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Corey Crawford, Chicago’s most under-appreciated athlete, delivers yet again for Blackhawks

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In case you haven’t been paying attention, Crawford has been doing this his entire career.

Vegas Golden Knights v Chicago Blackhawks - Game Four Photo by Dave Sandford/NHLI via Getty Images

It’s appropriate that one of the most underrated, under-appreciated and criminally disrespected players in Chicago sports history has to turn in that spectacular of a performance to silence critics for a night or two.

Corey Crawford was a magician Sunday night against the Golden Knights, stopping 48 of the 49 shots in a 3-1 Blackhawks victory that preserves their season for at least one more game.

The Golden Knights finished with 96 shot attempts, 41 scoring chances and 14 high-danger chances, according to Natural Stat Trick. Nineteen of the 49 shots on goal came from the slot, according to Sportlogiq.

Crawford’s teammates offered their plaudits postgame:

“He was outstanding,” Matthew Highmore said. “He made countless saves, whether it be rebound chances, slot shots, backdoor. He was great for us, just settling us down back there. He was just fantastic. That’s what a good goalie does, and he certainly is that.”

“It’s as good as he’s ever been,” Duncan Keith said. ”They had a lot of shots and he made himself big every time. Wasn’t a whole lot of rebounds laying around, either. That was a big part of that. He was our best player [Sunday night].”

Keith’s assertion Crawford was at his zenith is particularly interesting, considering how often the goaltender has been under siege in the Blackhawks’ net for the last three or four seasons. And there were plenty of moments during the height of Chicago’s dominance in the first half of the 2010s when Crawford withstood a barrage of shots and scoring chances while the skaters in front of him flailed helplessly at their opponents.

That’s what makes so much of the discussion around Crawford so infuriating. His name is never lifted as high as the likes of Jonathan Toews, Patrick Kane or Keith or anyone else who was so vital to the multiple Stanley Cup championships won by this franchise in the prior decade despite his contributions being every bit as crucial. And when the franchise’s fortunes turned south, it was always Crawford at or near the top of the list of those being responsible for the shortcomings.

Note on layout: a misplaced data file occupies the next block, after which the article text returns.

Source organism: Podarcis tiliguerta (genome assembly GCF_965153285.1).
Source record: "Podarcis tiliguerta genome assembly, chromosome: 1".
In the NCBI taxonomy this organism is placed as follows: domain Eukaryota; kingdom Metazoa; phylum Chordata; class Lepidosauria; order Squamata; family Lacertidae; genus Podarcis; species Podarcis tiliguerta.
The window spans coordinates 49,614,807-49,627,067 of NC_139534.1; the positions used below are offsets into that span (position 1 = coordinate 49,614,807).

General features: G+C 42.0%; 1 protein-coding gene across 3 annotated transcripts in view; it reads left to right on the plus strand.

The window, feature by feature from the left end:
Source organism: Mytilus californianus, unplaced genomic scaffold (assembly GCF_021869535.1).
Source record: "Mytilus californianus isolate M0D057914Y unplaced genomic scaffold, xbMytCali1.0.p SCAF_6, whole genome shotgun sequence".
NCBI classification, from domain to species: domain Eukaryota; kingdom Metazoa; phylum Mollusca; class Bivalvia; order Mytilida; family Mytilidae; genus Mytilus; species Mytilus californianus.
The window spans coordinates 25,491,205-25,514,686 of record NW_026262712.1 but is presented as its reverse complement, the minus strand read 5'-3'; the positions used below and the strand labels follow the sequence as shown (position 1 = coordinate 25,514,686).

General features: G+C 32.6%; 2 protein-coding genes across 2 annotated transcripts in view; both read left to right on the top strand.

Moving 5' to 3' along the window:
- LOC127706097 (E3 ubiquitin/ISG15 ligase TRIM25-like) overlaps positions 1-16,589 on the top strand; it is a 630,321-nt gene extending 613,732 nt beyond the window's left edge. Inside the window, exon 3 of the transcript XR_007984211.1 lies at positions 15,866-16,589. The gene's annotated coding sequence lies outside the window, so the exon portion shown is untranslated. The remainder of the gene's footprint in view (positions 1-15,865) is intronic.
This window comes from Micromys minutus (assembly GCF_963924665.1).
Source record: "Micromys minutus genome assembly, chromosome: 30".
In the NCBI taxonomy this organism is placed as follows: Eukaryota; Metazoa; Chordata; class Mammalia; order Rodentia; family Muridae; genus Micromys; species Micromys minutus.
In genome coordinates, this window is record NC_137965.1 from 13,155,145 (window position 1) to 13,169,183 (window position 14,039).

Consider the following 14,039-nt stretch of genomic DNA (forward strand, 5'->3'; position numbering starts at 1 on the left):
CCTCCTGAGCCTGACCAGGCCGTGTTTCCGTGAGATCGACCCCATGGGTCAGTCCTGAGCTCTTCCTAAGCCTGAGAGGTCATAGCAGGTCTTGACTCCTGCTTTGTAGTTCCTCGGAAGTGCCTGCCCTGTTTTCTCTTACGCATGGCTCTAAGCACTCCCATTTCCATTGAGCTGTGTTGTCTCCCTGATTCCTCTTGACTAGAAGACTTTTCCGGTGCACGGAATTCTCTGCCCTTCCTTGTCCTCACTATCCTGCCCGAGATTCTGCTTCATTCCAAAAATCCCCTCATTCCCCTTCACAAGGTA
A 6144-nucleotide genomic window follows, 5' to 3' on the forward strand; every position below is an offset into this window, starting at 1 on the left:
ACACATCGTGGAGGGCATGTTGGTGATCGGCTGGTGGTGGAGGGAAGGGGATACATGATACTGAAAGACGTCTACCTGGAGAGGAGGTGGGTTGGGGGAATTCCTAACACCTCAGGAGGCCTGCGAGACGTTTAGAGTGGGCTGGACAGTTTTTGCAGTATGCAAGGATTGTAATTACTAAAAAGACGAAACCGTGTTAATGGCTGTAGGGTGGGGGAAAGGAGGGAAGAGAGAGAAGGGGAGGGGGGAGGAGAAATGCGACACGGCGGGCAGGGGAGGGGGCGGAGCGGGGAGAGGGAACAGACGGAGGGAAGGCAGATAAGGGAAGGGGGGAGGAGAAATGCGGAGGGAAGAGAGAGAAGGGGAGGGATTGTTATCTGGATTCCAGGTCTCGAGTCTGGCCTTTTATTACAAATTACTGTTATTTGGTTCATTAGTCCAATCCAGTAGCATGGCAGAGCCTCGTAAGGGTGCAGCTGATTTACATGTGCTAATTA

Crawford has made a career of being at his best when this teammates aren’t.

According to Hockey Reference, there have been 29 regular season games where Crawford faced at least 40 shots on goal. Chicago was won 19 of those games, with Crawford boasting a .944 save percentage and 19-4-6 record in such games.

But Sunday’s one-sided affair is probably the most absurd Blackhawks victory that came in spite of their own shortcomings because Crawford saved their collective asses.

The flowchart of Game 4 from Natural Stat Trick is downright comical:

It’s not the first time the ski-slope effect has appeared in a game the Blackhawks have won because of Crawford’s heroics, though.

The high mark from the regular season is probably this dazzling 48-save shutout in a 2-0 win over Montreal on March 16, 2019:

Being from the Montreal area, Crawford seemed to save his best for that city, as indicated by a 32-save performance in a 4-1 Chicago win this January:

It’s not just the regular season, either. Here’s the flowchart from a 2-1 Chicago win over the Blues in Game 3 of the first round of the 2014 Stanley Cup Playoffs. Keep in mind that Chicago already trailed 2-0 in this series:

In Game 3 of the 2015 Western Conference semifinals against the Wild, the Blackhawks scored a first-period goal then appeared to leave the ice and let Crawford handle the rest in a 1-0 win.

And just for fun, here’s Crawford’s stat line from the 2015 Stanley Cup Final:

  • 4-2 record
  • .938 save percentage
  • 10 goals against in 6 games (goals-against average of roughly 1.69)

This is not to absolve Crawford from all his mistakes in the first round against Vegas and the one prior against Edmonton. Vegas has scored multiple goals Crawford should have saved — and he’d say as much. But the violent swings of the pendulum toward “trade, release, dump Crawford” or “they kept the wrong goaltender” always arrive when Crawford makes the tiniest of mistakes.

Just wait and see.

Should the Blackhawks get bounced from this series in Game 5 on Tuesday, the same calls for Crawford’s job will re-emerge, the same detractors will label him overrated and the best goalie Chicago has had in at least 30 years will again have his mountainous contributions forgotten by the same people whose jaws remain hanging open from every impossible save Crawford made probable on Sunday night.